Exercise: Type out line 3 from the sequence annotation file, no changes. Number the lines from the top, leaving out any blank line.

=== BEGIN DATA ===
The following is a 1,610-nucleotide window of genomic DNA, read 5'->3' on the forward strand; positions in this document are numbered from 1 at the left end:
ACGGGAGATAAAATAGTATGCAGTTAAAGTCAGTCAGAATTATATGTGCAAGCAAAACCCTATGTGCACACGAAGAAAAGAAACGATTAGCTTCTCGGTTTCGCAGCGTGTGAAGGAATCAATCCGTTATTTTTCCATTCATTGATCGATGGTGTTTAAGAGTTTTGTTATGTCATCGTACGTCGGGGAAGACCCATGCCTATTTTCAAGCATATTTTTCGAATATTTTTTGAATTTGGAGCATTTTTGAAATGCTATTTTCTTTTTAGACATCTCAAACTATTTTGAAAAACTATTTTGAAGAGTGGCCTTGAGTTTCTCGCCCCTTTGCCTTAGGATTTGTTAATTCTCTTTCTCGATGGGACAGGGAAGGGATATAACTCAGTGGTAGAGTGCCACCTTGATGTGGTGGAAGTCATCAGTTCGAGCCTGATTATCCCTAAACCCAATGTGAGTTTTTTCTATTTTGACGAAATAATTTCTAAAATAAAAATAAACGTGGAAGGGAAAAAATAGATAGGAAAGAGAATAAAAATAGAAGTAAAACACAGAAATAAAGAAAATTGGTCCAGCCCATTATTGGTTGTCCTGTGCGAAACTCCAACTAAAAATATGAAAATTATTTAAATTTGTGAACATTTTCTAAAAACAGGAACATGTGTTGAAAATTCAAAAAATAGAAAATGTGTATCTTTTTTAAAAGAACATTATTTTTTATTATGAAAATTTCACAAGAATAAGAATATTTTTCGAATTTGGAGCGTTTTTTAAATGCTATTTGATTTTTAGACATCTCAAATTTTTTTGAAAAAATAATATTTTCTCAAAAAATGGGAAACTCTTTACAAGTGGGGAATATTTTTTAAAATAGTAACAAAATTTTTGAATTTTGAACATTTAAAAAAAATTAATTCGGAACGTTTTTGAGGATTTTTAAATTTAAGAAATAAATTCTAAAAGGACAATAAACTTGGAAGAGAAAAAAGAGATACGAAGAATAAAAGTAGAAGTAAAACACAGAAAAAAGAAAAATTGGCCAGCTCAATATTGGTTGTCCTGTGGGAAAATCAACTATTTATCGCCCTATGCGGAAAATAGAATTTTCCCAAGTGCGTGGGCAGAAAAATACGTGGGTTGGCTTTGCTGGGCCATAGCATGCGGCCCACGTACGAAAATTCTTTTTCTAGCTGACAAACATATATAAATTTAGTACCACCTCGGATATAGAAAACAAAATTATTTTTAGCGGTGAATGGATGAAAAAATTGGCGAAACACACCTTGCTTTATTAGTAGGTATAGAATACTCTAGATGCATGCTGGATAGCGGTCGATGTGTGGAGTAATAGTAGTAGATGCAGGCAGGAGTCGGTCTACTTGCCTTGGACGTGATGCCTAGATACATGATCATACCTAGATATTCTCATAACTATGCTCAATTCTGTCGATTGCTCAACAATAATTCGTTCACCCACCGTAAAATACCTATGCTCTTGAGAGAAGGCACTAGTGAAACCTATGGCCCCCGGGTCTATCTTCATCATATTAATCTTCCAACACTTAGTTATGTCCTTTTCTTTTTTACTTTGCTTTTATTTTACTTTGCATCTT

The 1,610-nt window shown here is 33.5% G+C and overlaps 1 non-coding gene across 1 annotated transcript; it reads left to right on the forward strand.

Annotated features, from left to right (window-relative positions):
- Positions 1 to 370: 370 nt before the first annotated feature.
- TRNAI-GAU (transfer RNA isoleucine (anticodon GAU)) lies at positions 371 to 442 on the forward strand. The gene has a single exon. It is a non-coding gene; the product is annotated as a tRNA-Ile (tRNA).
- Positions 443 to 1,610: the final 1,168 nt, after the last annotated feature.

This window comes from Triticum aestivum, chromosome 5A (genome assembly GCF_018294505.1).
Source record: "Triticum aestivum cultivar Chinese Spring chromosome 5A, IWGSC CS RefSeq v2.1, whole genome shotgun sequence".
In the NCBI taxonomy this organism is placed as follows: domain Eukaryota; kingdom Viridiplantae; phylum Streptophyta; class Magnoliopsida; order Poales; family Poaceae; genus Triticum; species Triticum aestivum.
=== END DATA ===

The 1,610-nt window shown here is 33.5% G+C and overlaps 1 non-coding gene across 1 annotated transcript; it reads left to right on the forward strand.